Seymour Plan Commission approves plat for new subdivision

A developer plans to start moving dirt in December to make way for a 51-lot subdivision.

Jason Miller said he hopes to start building homes along the 700 block of Marley Lane on Seymour’s south side in March 2022.

That news came after the Seymour Plan Commission voted 9-0 to approve Miller’s preliminary plat approval for the Stoney Run subdivision during a meeting Thursday night at Seymour City Hall. Bret Cunningham was absent, and acting city engineer Nathan Frey did not cast a vote.

In June, Miller received approval from the plan commission and city council to rezone the 15.09-acre property from R-S (single-family residential district) to R-1 (single-family residential).

The next step was to submit the preliminary plat to the plan commission. Now, it moves on to City Engineer Bernie Hauersperger and Building Commissioner Jeremy Gray for final approval.

Miller attended Thursday’s meeting, and Adam Cooper, an engineer with FPBH Inc., spoke on his behalf.

“I think everybody is pretty well aware of the shortage of housing, and we think this is going to be a great opportunity for the city to get more housing,” Cooper said.

Plan commission member Rick Schleibaum asked about the price range of the homes, and Miller said the goal is to keep them under $200,000.

“It’s a task right now, but right now, it’s still looking like that’s very possible,” Miller said. “We’re trying to make these homes very efficient.”

After recently tearing down an old house on North Chestnut Street and rebuilding it, Miller said a full energy audit report was done, and it appears the total annual expense will be around $800.

“That’s what we’re shooting for, trying to get very energy-efficient homes, trying not to do as basic as you can possibly get by with doing,” Miller said. “I’m into that energy-efficient thing myself, so it works out pretty good. That’s one of the things that we’re striving for.”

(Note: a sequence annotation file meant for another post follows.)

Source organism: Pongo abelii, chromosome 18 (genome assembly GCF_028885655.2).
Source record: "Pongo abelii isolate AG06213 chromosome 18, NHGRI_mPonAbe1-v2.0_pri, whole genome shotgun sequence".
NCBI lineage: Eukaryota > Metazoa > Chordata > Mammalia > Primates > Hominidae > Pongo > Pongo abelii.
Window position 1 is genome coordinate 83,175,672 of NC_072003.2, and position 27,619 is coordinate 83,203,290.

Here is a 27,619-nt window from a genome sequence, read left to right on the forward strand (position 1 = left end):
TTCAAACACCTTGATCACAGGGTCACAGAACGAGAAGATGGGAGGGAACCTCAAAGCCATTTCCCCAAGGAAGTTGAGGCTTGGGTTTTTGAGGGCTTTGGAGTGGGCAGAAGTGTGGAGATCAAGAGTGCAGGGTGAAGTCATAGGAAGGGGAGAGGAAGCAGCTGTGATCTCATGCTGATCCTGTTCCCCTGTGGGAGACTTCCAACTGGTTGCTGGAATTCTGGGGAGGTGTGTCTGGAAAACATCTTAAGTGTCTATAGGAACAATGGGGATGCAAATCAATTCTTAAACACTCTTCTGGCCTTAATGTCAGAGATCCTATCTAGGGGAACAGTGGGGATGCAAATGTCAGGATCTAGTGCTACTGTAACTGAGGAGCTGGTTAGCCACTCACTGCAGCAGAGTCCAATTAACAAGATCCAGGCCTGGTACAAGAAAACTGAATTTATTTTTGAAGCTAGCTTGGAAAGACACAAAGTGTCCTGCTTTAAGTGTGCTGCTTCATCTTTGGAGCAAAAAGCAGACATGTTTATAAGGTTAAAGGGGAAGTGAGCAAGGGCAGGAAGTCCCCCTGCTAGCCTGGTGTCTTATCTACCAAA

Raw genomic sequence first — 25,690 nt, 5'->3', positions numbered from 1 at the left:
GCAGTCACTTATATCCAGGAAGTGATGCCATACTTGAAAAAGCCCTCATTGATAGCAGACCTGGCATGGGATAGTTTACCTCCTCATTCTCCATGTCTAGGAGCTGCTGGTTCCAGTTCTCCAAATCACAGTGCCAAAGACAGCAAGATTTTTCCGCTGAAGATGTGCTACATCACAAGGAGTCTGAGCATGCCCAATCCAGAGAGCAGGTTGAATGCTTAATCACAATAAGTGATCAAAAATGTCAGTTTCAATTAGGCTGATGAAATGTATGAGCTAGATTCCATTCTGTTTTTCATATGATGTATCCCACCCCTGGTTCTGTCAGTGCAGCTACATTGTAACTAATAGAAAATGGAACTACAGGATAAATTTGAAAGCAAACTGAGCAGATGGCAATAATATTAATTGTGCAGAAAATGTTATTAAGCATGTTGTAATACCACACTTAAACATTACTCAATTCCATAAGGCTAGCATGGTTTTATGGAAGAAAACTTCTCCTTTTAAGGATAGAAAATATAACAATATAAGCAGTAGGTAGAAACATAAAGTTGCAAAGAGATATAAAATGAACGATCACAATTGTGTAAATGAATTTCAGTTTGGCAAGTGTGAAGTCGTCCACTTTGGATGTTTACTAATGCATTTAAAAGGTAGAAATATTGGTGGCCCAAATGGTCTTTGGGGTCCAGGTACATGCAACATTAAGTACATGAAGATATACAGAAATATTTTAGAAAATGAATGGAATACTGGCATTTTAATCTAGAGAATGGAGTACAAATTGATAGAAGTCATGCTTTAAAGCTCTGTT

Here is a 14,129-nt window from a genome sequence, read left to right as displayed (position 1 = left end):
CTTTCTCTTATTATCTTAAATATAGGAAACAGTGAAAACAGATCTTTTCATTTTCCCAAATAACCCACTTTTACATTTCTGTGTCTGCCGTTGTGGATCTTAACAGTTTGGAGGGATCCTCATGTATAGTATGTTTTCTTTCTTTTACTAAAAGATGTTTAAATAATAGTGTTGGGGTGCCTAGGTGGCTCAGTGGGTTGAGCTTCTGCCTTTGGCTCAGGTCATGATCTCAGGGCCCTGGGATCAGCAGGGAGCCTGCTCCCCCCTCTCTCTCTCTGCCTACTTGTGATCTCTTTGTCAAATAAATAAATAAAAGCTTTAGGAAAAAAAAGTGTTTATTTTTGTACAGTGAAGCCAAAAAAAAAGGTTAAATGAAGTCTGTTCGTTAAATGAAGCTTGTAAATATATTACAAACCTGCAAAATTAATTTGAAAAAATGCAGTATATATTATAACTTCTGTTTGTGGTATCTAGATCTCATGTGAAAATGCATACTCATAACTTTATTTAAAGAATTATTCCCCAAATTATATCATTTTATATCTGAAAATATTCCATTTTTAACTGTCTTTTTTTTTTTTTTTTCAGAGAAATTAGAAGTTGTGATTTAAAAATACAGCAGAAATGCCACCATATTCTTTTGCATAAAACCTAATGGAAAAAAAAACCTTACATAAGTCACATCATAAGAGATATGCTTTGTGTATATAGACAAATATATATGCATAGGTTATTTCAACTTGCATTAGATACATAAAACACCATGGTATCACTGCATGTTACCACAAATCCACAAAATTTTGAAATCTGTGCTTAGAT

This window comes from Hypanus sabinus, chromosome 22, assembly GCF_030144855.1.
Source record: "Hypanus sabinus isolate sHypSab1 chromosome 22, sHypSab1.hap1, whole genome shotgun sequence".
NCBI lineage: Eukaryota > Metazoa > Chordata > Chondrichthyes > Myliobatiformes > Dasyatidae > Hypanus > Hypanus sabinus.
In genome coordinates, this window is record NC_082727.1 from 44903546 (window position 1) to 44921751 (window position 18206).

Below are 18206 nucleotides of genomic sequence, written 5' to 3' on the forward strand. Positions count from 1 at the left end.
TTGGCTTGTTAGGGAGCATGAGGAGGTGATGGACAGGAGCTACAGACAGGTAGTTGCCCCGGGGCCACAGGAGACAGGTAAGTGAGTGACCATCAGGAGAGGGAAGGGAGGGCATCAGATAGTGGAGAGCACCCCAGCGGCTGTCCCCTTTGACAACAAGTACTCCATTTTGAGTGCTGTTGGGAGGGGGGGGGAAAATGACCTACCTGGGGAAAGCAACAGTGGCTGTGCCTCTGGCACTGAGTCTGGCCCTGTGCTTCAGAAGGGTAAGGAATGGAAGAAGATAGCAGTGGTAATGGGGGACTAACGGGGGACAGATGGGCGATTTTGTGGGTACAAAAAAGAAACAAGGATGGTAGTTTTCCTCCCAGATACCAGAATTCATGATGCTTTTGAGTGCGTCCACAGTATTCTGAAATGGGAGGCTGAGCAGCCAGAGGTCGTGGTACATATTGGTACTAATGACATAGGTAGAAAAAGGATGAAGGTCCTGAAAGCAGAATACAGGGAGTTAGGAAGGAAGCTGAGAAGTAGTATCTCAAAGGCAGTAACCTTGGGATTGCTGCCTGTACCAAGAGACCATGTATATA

Cooper said each home in the subdivision will have its own driveway, even if that requires a variance.

“From an aesthetic point of view and just for general use of the lots, we feel that having each lot having their own individual drive is best suited for this particular subdivision,” he said.

Eleven of the lots will face Marley Lane, and Frey said he encourages off-street parking, so the driveways will require variances.

“We’re completely fine with that,” Cooper said.

The subdivision will have five named streets, and Cooper said those would be submitted for final approval.

Gregory and Patrick Meyer also attended Thursday’s meeting. They own the 19.11-acre lot that’s directly east of the site, and commission member Dave Eggers asked if they were OK with Miller’s proposal. They said they are.

“Then I feel better about it already,” Eggers said.

“Our concern as a board, as an entity, as much as we need housing in the city of Seymour, we don’t always need housing to the expense of all of the neighbors of those proposed properties, so when they do come (to city meetings), we want to give them that opportunity and they are welcome to make a statement — pro or con or just neutral, it doesn’t matter — if they so wish,” Eggers said. “Taxpayer dollars is what funds everything you see around you, so we want all of the taxpayers to be happy.”

Scott McCormick, who lives on Rebecca Court just north of the property, spoke in favor of Miller’s proposal before the plan commission voted.

In talking to his neighbors on the cul-de-sac, McCormick said they are all in favor of the subdivision since it will bring nice, affordable houses to the area.

“When you’ve got a house that you are paying for and you have your own driveway, the place will stay nice and look nice,” he said. “The city of Seymour, we need more houses $200,000 or less because when you put out there that you can buy a house for less than what you can rent for, people will buy houses — common sense. Everybody I’ve talked to (in his neighborhood), we want to give it a big thumbs up with everything Jason’s wanting to do down there.”